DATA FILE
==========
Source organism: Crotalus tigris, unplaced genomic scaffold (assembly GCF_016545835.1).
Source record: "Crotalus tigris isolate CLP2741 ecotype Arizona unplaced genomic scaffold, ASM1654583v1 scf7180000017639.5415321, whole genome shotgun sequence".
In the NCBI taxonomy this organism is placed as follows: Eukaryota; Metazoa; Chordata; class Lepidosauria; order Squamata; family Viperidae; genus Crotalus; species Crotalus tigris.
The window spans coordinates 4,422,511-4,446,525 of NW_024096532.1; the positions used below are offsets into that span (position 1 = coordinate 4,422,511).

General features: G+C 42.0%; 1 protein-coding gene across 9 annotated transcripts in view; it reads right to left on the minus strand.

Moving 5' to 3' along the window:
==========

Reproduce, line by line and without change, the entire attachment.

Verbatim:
Source organism: Crotalus tigris, unplaced genomic scaffold (assembly GCF_016545835.1).
Source record: "Crotalus tigris isolate CLP2741 ecotype Arizona unplaced genomic scaffold, ASM1654583v1 scf7180000017639.5415321, whole genome shotgun sequence".
In the NCBI taxonomy this organism is placed as follows: Eukaryota; Metazoa; Chordata; class Lepidosauria; order Squamata; family Viperidae; genus Crotalus; species Crotalus tigris.
The window spans coordinates 4,422,511-4,446,525 of NW_024096532.1; the positions used below are offsets into that span (position 1 = coordinate 4,422,511).

General features: G+C 42.0%; 1 protein-coding gene across 9 annotated transcripts in view; it reads right to left on the minus strand.

Moving 5' to 3' along the window: